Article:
Another federal laptop with CDL data stolen
Aug 29, 2006 10:40 AM
Another laptop belonging to a federal agency has been stolen from a government-owned vehicle, according to the Federal Motor Carrier Safety Administration (FMCSA). The FMCSA-owned laptop was taken from the vehicle August 22 in Baltimore MD where investigation is ongoing.
The other laptop computer containing information about Miami-Dade County, Florida, residents who hold CDLs was stolen July 27. This computer was assigned to a special agent in the Department of Transportation's Office of the Inspector General (OIG).
FMCSA said the laptop taken in Maryland may contain personally identifiable information pertaining to 193 individuals who hold a commercial driver's license (CDL) from 40 motor carrier companies. At this point, it does not appear that the laptop contained any financial or medical information, but it did contain individual names, dates of birth, and CDL numbers.
The 40 motor carrier companies involved in the Maryland theft have been notified of the potential security breach and they have also been given the names of their employees whose information may be on the laptop. FMCSA also notified the states that issued the CDLs: Alabama, California, District of Columbia, Florida, Georgia, Illinois, Kentucky, Maryland, North Carolina, New Jersey, New York, Pennsylvania, Texas, and Virginia. Individuals with questions about the Maryland incident can contact the FMCSA hotline at 800-832-5660.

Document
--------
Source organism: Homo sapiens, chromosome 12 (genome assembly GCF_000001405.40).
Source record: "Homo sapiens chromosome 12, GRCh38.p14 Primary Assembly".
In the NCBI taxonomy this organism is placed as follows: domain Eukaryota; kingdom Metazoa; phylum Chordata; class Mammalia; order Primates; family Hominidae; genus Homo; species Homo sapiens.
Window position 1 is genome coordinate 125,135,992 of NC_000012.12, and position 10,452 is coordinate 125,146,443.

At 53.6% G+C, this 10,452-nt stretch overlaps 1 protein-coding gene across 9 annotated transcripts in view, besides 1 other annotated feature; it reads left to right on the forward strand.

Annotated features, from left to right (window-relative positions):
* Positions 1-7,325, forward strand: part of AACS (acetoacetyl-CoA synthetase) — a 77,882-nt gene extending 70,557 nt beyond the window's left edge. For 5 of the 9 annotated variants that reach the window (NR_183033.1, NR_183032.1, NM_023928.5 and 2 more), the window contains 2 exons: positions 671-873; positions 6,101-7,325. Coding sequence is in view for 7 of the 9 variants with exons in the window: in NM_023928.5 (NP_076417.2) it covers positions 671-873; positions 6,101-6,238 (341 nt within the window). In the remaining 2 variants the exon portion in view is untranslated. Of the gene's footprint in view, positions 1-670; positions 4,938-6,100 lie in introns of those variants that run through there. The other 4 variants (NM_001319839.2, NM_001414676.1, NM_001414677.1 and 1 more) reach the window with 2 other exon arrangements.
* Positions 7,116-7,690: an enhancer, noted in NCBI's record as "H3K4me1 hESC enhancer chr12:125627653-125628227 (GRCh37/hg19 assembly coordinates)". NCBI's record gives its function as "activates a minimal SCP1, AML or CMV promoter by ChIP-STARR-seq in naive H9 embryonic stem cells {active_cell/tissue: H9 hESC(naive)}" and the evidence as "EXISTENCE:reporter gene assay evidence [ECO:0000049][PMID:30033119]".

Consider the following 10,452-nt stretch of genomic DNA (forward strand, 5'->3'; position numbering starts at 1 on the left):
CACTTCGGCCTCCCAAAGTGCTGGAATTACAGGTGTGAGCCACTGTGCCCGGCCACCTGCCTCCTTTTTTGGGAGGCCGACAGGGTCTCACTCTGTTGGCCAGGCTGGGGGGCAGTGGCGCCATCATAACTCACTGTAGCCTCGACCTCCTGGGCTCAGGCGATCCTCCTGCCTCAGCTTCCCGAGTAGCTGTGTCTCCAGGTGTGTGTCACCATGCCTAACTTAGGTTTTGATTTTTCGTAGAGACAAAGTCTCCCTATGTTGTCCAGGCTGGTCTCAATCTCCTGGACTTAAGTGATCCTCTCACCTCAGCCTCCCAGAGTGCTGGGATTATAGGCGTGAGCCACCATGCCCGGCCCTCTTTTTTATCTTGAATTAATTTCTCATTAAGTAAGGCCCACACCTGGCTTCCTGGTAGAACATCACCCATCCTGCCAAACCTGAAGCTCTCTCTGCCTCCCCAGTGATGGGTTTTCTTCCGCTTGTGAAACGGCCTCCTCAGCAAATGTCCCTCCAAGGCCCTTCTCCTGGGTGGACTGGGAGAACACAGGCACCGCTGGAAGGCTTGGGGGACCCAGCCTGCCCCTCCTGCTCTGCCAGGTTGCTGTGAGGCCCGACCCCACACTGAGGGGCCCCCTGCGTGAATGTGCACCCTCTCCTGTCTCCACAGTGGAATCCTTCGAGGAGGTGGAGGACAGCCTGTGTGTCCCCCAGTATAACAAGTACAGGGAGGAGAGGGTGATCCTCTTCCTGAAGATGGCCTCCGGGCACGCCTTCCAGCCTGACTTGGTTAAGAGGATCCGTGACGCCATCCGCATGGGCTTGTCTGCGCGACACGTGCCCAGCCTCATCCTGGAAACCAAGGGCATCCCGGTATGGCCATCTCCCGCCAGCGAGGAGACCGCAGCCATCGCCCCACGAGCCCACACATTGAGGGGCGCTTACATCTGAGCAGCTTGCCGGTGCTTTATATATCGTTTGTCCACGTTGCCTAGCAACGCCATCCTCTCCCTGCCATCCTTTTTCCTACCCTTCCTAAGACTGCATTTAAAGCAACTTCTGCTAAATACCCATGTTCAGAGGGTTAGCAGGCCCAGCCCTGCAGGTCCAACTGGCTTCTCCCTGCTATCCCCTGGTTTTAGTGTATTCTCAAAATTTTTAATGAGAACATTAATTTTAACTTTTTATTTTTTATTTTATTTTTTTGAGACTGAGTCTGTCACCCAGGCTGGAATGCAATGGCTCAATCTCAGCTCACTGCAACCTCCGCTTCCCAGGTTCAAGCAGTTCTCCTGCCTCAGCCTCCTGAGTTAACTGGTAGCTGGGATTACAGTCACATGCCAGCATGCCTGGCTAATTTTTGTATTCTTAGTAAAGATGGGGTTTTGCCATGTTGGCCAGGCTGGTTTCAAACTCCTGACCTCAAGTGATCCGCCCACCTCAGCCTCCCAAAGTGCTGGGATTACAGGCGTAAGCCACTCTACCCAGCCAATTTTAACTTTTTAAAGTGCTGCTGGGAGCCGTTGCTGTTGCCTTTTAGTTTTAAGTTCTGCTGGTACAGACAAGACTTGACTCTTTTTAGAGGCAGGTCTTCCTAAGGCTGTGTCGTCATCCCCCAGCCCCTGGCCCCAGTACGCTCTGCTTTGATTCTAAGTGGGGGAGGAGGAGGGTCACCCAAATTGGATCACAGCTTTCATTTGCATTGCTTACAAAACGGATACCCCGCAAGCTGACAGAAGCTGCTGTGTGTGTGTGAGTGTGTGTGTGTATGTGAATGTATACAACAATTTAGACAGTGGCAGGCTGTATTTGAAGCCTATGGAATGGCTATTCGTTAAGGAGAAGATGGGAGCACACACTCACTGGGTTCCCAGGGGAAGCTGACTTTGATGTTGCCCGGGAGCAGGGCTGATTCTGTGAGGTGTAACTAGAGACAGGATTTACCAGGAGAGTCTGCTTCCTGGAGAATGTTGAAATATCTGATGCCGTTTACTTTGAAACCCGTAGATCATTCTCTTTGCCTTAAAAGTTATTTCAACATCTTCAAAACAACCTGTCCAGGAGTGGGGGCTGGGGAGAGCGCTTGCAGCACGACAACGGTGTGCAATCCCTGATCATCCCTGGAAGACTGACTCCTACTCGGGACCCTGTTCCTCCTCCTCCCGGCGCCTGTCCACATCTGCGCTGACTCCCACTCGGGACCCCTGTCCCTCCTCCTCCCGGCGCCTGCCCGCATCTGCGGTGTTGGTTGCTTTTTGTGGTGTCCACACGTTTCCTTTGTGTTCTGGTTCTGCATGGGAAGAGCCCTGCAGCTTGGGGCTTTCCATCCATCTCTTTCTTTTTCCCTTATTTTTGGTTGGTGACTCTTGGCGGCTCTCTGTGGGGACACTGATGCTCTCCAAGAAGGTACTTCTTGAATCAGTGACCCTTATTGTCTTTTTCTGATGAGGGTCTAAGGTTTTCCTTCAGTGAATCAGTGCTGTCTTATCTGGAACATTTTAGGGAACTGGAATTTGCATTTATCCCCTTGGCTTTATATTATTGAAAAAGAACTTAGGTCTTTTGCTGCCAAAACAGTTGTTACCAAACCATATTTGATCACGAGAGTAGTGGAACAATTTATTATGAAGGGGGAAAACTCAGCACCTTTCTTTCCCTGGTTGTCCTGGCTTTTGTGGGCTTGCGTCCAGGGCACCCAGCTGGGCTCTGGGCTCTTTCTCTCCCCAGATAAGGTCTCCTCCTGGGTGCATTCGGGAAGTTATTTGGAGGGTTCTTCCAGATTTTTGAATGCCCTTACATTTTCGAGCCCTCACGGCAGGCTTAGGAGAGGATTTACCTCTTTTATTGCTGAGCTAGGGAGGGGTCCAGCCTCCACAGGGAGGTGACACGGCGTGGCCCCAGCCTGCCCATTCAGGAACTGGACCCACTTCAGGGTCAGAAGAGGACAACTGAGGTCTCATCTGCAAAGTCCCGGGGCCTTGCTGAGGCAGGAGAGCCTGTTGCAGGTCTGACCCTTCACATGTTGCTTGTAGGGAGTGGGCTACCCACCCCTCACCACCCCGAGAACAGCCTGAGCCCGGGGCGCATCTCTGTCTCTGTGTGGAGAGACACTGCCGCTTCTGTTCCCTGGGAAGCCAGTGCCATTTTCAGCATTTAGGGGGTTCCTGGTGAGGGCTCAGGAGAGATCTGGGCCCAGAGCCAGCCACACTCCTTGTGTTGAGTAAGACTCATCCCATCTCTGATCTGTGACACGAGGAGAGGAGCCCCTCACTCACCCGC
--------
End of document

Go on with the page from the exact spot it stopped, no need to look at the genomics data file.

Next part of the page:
The OIG laptop stolen in Florida did not contain financial or medical information, but did contain personally identifiable information pertaining to 133,000 Florida residents, including holders of the CDLs, FAA airman certificates, and CDLs and personal driver's licenses obtained from the Largo FL licensing facility. The OIG Web site with the information can be reached by clicking here. The OIG said further information will be posted on the site as it becomes available. In addition, individuals with questions about the Florida theft or those with information that could assist the investigation should telephone the OIG at 800-424-9071.
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